Ari Ballaban — In Conversation
The Power of Community: Festival of Faiths, a Reflection
There is power in community. That power is felt in a room of 1,500 people of different faiths, creeds, backgrounds, and ethnicities coming together despite differences. That power is felt when spiritual leaders sit in a circle and share prayers that somehow, even in disagreement, can be meaningful for all. That power is felt when two people who come from different places and spaces are able to share in a conversation.
The Festival of Faiths, organized by the Bridges of Faith Trialogue and held on June 24 at the Cintas Center, highlighted the power of the Cincinnati faith community. It is often all too easy to sit in our silos and close ourselves off from those around us; it is comfortable to be in places with which we are familiar. This community, however, is committed to the goals of diversity, dialogue, and inclusion. The theme of the day, “Compassion through Action” showed that the Cincinnati faith community, in all of its many forms, will work to create a world in which we all have the space to believe in our myriad of ways, while working together towards a common good.
In addition to both moments of prayer and celebration, the festival also included moments of reflection and introspection. The JCRC’s Associate Director Justin Kirschner had the opportunity to facilitate one of the dialogue sessions of the day. He facilitated a compassionate conversation on how communities can show up and act on the topics of racism and discrimination. In presenting these key ideas, he heard back that there is a strong desire in our community to be connected with those different from ourselves. We must recognize, he says, the “importance of understanding each other’s personal stories and backgrounds.” Justin’s session highlighted the power of the day: that when we can all come together and meet each other as people, we build connections and make positive change in our community.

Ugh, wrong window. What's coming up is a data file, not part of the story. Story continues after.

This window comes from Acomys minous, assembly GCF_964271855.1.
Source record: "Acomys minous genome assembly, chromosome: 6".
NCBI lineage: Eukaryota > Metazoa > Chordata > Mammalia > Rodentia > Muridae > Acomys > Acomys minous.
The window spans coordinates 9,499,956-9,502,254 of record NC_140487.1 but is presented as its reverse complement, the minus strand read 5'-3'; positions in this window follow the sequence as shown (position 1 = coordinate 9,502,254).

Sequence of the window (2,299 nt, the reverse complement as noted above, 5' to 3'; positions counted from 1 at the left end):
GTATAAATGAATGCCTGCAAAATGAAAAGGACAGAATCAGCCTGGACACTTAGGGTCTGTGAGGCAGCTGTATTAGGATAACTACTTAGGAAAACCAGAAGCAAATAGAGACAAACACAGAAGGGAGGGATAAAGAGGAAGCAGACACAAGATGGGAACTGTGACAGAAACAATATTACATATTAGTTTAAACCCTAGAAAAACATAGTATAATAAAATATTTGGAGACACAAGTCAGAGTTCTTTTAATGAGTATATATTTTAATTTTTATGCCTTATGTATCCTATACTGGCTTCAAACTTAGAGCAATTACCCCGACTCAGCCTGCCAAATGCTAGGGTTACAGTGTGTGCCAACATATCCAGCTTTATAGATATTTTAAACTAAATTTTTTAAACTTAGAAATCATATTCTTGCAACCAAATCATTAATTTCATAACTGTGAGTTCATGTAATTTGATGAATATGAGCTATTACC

Power resides in our community because we create communities that reflect our values. In sharing a teaching from Jewish tradition in the opening, interfaith prayer circle, Rabbi George Barnard shared the Talmudic passage (Shabbat 133b), “Be like God. Just as God is merciful and gracious, so you should be merciful and gracious.” This teaching acted like an echo as only moments before, Vijay Doshi shared the Micchami Dukkadam, the Jain prayer for forgiveness. The community joined together in saying, “My friendship is with all living beings.” When we meet each other with faith, mercy, and grace, we are able to connect to our fellow human, extending friendship throughout all of our community.
The JCRC is proud and honored to have been even a small part of the Festival of Faiths. This event reinforces our ideals of community, inclusion, and justice for all through mutual understanding and respect. As we continue the work of building our community and pushing ourselves to connect with those with whom we find differences, we can always remember the message that in everything we do, we must act with compassion.
Jaipal Singh, a Sikh spiritual leader, summed up the sentiment of the Festival of Faiths in a single passage from the Rag Kanra: “I see no enemy. No one is a stranger. I connect with every person.”
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